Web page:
In July and September 2022, after the horrific shelling of the Kharkiv neighborhood of Saltivka, thousands of casualties, and repressions in the occupied part of Kharkiv Oblast, the Kharkiv-based businessman Romanenko cooperated with a number of companies in Russia and occupied Crimea. The company itself had branches in the cities of Belgorod, Voronezh, Yekaterinburg, Kazan, Krasnodar, Moscow, Rostov-on-Don, Samara, Chelyabinsk, as well as in the temporarily occupied city of Simferopol in the Autonomous Republic of Crimea.

In total, since February 24, 2024, Romanenko has paid more than 20 million rubles ($218,000) to the Russian budget.


When searching for Romanenko’s photos, only one photo of him appears online, published on a Russian website. He has no social media pages that can be found by his name, and there is no mention of his volunteer activities. journalists tried to contact the businessman to ask him about his volunteer activities in Ukraine and his work in Russia.

None of Romanenko’s phones, which were at the disposal of the editorial office, answered. However, his wife Liudmyla eventually picked up the phone.  

Liudmyla Romanenko

His wife confirmed that Romanenko did have a branch in Russia, but had not flown there since 2021.

“They had a branch there, but there was no plant there. He hasn’t flown there since the COVID times,” said Liudmyla Romanenko, wife of Oleksandr Romanenko.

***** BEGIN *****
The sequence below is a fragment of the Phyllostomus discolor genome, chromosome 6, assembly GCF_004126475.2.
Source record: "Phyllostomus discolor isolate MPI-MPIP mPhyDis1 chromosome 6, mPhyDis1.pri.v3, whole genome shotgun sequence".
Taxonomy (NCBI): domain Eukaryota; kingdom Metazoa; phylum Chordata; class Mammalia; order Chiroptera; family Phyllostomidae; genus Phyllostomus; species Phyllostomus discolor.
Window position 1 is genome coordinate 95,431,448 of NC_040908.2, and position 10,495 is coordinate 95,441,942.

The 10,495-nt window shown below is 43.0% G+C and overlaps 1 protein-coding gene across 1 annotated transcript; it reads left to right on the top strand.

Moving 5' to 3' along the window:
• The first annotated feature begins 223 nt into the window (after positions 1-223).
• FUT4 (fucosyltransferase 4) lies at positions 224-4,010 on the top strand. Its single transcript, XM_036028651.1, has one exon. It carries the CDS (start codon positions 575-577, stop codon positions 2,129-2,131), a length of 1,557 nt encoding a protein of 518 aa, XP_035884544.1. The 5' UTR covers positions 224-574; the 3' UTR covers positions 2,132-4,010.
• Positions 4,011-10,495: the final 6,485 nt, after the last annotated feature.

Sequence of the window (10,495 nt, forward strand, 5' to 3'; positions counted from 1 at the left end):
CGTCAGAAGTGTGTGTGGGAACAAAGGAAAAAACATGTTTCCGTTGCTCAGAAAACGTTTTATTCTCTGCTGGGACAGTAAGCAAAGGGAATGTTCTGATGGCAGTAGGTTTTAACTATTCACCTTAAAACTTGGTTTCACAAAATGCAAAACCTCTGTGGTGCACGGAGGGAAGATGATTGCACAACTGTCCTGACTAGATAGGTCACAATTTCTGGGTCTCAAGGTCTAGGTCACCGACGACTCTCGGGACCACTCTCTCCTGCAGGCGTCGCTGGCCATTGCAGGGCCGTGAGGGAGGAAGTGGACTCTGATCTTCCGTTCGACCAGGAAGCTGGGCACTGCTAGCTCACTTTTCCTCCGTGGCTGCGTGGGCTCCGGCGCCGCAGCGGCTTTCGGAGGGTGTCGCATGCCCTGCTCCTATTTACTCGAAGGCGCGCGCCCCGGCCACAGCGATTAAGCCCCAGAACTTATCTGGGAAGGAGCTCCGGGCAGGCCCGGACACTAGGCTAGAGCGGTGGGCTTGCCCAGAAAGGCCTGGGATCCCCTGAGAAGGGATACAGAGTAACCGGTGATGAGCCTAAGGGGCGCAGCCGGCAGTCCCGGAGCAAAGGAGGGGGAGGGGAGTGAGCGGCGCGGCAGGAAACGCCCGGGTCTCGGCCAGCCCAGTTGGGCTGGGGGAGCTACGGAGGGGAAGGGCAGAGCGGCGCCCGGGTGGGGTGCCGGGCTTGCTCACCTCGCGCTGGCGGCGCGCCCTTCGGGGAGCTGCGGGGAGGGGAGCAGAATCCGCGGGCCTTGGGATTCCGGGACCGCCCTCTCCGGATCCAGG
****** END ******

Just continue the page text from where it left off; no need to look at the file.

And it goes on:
Oleksandr Romanenko never contacted the journalists.

It turns out Romanenko is more than just an entrepreneur from Kharkiv, as it might seem at first glance. He shares ownership of a business with Oleksandr Vasylenko, a member of the Kharkiv City Council.

Oleksandr Vasylenko / Source: forum.technopolygon

According to the YouControl open data platform, Romanenko is one of the largest shareholders in the Ukrainian namesake, Frunze Plant. Councilor Oleksandr Vasylenko has a controlling stake, which allows him to make almost all decisions alone. The two also jointly own the company Frunze Solar LLC, which produces electricity and is part of the “Frunze group of companies”, owned by the Vasylenko family. The main activities of the group’s companies are the production of metal products, trade and repair of motor vehicles, and electricity generation.